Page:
The BRC’s been planning for a possible pandemic as long as London’s been preparing to host the 2012 Olympics.
But, if one was like the other, Seb and co would be working without knowing if the games would actually happen and, if they did, when or where they’d be and how many events and people would be involved. Not easy to get right.
But our activity with the Government over four years leaves our sector among the best prepared for any crisis.
The 2007 Winter Willow exercise, designed to test the UK’s contingency plan for such a crisis, was a successful attempt to ‘learn the lessons’ before the event rather than after.
The BRC and its members played a key part in modelling the impact of a pandemic on the supply chain and the effects for consumers on food availability and access to stores.
The plan envisaged a central role for the BRC, co-ordinating retailers’ emergency response. This year, it’s for real. With meetings, bulletins and daily conference calls, we’re the hotline connecting retail businesses and the Government.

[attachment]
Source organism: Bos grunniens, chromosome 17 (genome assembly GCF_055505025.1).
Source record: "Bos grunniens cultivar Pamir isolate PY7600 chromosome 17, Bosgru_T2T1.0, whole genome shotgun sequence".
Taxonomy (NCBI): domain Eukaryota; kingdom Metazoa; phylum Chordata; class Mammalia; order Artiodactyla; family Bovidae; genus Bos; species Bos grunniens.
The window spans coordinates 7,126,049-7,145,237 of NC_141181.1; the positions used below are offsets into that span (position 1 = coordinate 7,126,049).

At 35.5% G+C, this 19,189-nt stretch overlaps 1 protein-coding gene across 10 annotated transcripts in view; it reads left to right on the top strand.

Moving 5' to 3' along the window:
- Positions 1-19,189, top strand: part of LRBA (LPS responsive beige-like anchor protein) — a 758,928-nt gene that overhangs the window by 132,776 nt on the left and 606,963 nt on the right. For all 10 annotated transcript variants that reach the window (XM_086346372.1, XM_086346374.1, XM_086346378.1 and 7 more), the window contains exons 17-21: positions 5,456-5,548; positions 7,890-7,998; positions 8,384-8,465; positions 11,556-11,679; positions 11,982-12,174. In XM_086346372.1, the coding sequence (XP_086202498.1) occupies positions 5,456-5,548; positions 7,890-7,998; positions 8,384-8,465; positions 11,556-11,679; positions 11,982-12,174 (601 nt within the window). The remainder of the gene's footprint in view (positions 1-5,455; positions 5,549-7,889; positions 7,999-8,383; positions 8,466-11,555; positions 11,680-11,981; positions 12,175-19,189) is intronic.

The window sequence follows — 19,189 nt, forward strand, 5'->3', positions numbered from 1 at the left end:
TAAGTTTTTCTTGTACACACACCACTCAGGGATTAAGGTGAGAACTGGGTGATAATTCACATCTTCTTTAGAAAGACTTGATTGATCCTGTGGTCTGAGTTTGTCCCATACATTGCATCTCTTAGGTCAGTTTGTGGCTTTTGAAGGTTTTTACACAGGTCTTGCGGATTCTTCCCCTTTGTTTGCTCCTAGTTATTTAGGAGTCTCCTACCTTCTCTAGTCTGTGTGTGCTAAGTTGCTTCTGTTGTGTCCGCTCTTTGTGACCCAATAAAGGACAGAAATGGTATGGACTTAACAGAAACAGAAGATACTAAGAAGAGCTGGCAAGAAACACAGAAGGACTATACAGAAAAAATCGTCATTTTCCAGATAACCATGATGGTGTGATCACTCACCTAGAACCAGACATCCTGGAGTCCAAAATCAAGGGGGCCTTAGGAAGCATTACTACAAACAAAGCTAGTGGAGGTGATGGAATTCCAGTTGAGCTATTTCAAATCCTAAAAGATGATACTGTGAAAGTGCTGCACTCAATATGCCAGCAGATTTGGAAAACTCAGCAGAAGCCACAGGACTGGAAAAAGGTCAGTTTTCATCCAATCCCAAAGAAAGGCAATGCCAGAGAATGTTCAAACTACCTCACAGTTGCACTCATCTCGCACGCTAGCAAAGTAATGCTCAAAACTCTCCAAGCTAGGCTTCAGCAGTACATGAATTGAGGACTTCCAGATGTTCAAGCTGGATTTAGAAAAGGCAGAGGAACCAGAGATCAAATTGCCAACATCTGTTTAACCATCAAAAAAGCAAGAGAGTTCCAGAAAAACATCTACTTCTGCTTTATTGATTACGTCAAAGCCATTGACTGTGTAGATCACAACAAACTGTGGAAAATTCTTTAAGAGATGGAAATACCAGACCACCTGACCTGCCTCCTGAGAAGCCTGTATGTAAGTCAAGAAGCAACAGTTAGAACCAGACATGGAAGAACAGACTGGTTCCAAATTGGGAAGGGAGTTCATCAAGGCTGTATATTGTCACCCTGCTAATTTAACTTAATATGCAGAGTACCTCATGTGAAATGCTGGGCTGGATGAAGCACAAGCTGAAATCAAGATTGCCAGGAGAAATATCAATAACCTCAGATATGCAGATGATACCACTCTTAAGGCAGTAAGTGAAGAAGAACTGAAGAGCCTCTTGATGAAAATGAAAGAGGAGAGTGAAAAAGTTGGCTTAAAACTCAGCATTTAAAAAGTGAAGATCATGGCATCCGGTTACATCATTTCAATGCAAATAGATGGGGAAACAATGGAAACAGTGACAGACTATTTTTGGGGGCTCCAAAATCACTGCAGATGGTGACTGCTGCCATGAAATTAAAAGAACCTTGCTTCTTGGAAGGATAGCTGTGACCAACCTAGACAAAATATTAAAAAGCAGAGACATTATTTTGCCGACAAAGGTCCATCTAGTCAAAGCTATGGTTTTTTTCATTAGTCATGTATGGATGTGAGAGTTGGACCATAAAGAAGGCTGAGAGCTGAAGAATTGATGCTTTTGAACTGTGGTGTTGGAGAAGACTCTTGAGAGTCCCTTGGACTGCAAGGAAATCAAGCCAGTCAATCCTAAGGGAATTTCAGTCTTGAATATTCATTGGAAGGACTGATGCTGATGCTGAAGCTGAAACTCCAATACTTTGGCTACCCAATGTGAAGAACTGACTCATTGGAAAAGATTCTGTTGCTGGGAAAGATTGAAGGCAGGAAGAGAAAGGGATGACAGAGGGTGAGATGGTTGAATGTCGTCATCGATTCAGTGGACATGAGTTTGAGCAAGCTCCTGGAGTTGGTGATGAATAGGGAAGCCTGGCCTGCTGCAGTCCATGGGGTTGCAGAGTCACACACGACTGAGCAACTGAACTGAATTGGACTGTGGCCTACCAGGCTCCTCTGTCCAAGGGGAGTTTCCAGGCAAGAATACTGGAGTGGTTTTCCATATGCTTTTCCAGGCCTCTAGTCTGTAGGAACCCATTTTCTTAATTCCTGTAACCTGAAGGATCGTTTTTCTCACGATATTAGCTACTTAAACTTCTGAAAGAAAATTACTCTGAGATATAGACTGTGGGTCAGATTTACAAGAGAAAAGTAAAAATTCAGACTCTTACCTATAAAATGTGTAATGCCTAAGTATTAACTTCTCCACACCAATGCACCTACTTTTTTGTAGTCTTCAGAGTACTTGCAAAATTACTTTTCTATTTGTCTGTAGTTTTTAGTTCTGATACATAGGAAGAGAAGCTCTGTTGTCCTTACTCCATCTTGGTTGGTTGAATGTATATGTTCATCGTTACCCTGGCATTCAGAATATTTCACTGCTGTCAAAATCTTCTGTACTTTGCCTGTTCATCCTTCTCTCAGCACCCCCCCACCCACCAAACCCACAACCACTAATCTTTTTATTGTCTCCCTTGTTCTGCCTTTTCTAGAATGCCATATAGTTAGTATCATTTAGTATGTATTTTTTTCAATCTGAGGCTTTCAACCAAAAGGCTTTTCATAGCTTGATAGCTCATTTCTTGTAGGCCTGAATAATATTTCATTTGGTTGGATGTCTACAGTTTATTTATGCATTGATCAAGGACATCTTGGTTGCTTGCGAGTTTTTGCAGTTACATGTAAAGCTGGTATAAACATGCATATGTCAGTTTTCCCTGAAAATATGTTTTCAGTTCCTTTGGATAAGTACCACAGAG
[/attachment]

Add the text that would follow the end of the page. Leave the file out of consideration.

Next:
We’re not predicting, but we are prepared for, up to 30% staff absence.
Getting things on the shelves and sold will be the top task. So in stores, depots and head offices, there are plans in place for operating with fewer staff and prioritising the most important jobs and products.
Should there be a severe crisis we’re ready for more emphasis on basic foods, health and hygiene items and less on other non-food goods or services.
Retailers are confident they can open and run stores – even if things might be a bit more no-frills than usual – but there is room for more help from the Government.
We’re not asking for troops to drive trucks but we do want a more flexible approach to regulation and clarity on how that will be done. For example, it’s impossible to plan ahead not knowing what the Government will do about drivers’ hours or how local authorities will relax delivery curfews.
Public information should be clear and agreed. Yes, people must have the facts and healthcare they need, but that has to be balanced against generating unnecessary concern.
And we could do without the contributions coming from some quarters. Take those solicitors winding people up to think they can sue their employers if they catch flu at work, or the distribution company that told drivers: “Don’t work if you’ve been in contact with someone displaying symptoms.”
This is a time for pulling together and following a consistent policy that matches the official advice, not whipping up fears or self-serving publicity.
At this stage, it could be that we’re only on the warm-up track but, so far, it’s business as usual and consumer reaction has been reassuringly measured. We’re working to keep it that way.
- Stephen Robertson director-general, British retail consortium